1 pound spicy chicken sausage (out of the casing, if possible)
3 large carrots (or 4 smaller ones), chopped
2 celery stalks, chopped
1 28 oz can fire-roasted diced tomatoes
4 cups low-sodium chicken broth
15 oz can great northern beans, drained and rinsed, pour half into a bowl and mash with the back of a fork
2 bunches lacitano kale, stems removed and cut into bite-sized pieces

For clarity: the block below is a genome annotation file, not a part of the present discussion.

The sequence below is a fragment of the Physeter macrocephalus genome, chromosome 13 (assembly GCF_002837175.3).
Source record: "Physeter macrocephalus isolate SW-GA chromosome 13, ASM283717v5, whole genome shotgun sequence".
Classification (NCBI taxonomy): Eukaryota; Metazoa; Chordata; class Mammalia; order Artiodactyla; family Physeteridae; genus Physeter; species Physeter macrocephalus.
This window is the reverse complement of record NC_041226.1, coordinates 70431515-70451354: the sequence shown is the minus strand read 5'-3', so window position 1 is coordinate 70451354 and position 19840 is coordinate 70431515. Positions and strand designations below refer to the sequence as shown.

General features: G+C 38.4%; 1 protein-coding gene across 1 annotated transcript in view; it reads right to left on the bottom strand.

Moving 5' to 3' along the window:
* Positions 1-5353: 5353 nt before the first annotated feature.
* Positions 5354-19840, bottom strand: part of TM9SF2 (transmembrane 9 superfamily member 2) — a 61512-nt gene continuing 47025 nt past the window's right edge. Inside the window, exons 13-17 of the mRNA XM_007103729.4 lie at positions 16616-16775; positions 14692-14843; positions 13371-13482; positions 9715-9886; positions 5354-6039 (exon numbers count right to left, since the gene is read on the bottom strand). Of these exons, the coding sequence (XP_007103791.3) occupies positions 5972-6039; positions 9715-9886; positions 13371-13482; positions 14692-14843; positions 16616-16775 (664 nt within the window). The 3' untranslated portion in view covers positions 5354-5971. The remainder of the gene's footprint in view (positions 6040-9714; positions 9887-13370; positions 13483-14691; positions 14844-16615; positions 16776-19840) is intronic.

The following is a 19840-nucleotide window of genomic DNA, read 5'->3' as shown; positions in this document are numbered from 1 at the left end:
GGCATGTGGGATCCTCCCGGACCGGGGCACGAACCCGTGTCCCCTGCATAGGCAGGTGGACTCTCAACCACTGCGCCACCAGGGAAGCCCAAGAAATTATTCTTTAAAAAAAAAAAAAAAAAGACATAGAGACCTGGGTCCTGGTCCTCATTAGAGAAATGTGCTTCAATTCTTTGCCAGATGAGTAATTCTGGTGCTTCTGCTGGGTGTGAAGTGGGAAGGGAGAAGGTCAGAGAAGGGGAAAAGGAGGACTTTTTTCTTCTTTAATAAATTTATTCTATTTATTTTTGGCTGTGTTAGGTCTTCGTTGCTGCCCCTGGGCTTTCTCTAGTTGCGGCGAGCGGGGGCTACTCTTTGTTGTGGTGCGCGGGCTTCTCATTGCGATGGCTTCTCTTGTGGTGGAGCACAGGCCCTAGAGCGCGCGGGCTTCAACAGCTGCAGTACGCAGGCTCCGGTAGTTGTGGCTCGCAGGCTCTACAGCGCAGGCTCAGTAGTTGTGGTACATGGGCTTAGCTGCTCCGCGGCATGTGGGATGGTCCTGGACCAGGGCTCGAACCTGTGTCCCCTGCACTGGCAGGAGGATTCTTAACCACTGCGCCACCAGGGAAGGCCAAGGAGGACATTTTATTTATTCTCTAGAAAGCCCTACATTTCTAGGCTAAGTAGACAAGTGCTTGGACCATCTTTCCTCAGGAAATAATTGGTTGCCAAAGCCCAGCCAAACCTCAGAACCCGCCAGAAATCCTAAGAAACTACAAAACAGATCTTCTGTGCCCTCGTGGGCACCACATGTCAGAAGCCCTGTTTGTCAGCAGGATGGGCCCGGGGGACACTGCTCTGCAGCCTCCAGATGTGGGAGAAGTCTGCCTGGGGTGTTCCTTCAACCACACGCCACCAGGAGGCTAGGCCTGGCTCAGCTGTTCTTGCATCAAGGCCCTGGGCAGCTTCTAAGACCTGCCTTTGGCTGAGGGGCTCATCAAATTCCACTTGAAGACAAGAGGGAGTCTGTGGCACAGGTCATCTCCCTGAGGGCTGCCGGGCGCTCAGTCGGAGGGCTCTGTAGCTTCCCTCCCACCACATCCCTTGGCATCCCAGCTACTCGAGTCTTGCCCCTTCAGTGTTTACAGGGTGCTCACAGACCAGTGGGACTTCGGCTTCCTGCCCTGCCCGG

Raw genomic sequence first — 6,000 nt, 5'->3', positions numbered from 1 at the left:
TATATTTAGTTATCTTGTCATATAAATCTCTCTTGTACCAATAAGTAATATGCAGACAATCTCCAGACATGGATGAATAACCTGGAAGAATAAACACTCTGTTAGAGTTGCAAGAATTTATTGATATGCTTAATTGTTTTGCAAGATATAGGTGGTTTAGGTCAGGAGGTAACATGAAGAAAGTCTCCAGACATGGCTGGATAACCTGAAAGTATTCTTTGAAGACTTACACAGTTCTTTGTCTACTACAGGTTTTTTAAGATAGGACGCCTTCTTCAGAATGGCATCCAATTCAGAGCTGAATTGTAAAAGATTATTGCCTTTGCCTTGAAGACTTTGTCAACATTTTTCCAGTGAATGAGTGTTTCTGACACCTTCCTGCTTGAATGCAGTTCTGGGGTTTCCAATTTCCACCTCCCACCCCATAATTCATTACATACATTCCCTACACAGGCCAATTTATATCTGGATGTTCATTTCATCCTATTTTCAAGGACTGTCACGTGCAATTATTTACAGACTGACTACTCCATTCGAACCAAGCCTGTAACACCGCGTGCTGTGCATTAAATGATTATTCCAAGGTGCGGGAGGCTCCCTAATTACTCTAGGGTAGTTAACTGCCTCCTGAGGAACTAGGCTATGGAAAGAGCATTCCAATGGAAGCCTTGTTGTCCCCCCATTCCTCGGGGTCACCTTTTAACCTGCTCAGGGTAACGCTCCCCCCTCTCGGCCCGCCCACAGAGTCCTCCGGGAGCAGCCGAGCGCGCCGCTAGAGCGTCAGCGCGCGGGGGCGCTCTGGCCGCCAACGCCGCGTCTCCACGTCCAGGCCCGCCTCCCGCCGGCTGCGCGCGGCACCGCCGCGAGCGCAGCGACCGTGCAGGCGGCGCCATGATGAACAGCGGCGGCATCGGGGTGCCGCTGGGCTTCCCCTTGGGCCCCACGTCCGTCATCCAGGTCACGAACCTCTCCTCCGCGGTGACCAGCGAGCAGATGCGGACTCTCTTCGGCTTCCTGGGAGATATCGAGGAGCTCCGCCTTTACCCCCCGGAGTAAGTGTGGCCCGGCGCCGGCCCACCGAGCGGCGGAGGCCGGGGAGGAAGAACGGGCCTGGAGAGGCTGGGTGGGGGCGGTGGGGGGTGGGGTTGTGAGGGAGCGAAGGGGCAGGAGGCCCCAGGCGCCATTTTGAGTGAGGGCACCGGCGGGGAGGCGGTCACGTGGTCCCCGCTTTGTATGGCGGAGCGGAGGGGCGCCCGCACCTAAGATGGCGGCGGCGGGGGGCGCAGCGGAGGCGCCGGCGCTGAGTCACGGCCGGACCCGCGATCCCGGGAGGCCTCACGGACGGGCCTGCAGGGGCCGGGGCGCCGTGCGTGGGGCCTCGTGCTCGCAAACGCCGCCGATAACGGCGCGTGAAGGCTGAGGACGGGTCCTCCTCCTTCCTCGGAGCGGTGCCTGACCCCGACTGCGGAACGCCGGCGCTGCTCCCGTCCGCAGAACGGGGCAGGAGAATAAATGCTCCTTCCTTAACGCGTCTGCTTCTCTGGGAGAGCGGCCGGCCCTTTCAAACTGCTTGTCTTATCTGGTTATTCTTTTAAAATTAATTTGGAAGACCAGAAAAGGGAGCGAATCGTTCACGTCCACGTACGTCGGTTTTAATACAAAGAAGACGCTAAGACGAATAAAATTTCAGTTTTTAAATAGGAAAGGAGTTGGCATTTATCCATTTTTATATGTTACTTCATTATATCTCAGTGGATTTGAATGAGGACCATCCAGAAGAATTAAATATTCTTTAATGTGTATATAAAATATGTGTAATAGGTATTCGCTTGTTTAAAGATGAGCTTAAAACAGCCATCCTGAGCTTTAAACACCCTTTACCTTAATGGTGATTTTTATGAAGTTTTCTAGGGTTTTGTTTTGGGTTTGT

In a soup pot, heat olive oil on medium heat. Add onion and cook until fragrant, about 5 minutes. Add the sausage, break up the meat and cook until starting to brown. Add the carrots and celery and cook about 5 to 10 minutes. Add the tomatoes and broth. Cover and bring to a boil. Reduce to a simmer and cook 20 to 30 minutes. Add the beans and kale and cover again, cooking until the kale wilts, about 5 to 7 more minutes.